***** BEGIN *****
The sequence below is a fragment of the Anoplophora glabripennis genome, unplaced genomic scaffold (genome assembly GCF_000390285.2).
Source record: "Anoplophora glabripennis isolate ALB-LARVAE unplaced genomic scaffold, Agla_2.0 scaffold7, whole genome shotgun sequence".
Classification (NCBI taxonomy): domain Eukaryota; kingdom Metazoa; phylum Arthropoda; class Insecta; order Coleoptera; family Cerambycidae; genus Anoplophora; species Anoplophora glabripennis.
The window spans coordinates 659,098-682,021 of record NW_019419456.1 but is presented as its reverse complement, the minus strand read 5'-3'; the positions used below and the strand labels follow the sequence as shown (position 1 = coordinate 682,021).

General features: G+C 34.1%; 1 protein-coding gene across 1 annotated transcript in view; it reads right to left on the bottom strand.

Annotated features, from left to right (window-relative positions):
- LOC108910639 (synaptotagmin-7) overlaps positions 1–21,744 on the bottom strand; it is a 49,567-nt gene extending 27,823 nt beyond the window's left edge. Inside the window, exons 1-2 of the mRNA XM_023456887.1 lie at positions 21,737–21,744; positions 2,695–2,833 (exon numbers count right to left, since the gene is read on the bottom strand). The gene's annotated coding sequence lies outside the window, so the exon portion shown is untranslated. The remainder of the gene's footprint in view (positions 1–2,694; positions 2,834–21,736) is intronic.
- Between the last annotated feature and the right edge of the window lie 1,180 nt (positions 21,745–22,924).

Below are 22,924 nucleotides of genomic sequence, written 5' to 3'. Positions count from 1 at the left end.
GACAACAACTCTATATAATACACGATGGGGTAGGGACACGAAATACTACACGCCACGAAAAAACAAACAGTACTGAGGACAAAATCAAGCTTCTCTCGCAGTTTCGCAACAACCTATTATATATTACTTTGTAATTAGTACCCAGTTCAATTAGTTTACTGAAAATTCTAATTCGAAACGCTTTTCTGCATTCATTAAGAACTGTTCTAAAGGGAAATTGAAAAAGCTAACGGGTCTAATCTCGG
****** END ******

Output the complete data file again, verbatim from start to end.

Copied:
The sequence below is a fragment of the Anoplophora glabripennis genome, unplaced genomic scaffold (genome assembly GCF_000390285.2).
Source record: "Anoplophora glabripennis isolate ALB-LARVAE unplaced genomic scaffold, Agla_2.0 scaffold7, whole genome shotgun sequence".
Classification (NCBI taxonomy): domain Eukaryota; kingdom Metazoa; phylum Arthropoda; class Insecta; order Coleoptera; family Cerambycidae; genus Anoplophora; species Anoplophora glabripennis.
The window spans coordinates 659,098-682,021 of record NW_019419456.1 but is presented as its reverse complement, the minus strand read 5'-3'; the positions used below and the strand labels follow the sequence as shown (position 1 = coordinate 682,021).

General features: G+C 34.1%; 1 protein-coding gene across 1 annotated transcript in view; it reads right to left on the bottom strand.

Annotated features, from left to right (window-relative positions):
- LOC108910639 (synaptotagmin-7) overlaps positions 1–21,744 on the bottom strand; it is a 49,567-nt gene extending 27,823 nt beyond the window's left edge. Inside the window, exons 1-2 of the mRNA XM_023456887.1 lie at positions 21,737–21,744; positions 2,695–2,833 (exon numbers count right to left, since the gene is read on the bottom strand). The gene's annotated coding sequence lies outside the window, so the exon portion shown is untranslated. The remainder of the gene's footprint in view (positions 1–2,694; positions 2,834–21,736) is intronic.
- Between the last annotated feature and the right edge of the window lie 1,180 nt (positions 21,745–22,924).

Below are 22,924 nucleotides of genomic sequence, written 5' to 3'. Positions count from 1 at the left end.
GACAACAACTCTATATAATACACGATGGGGTAGGGACACGAAATACTACACGCCACGAAAAAACAAACAGTACTGAGGACAAAATCAAGCTTCTCTCGCAGTTTCGCAACAACCTATTATATATTACTTTGTAATTAGTACCCAGTTCAATTAGTTTACTGAAAATTCTAATTCGAAACGCTTTTCTGCATTCATTAAGAACTGTTCTAAAGGGAAATTGAAAAAGCTAACGGGTCTAATCTCGG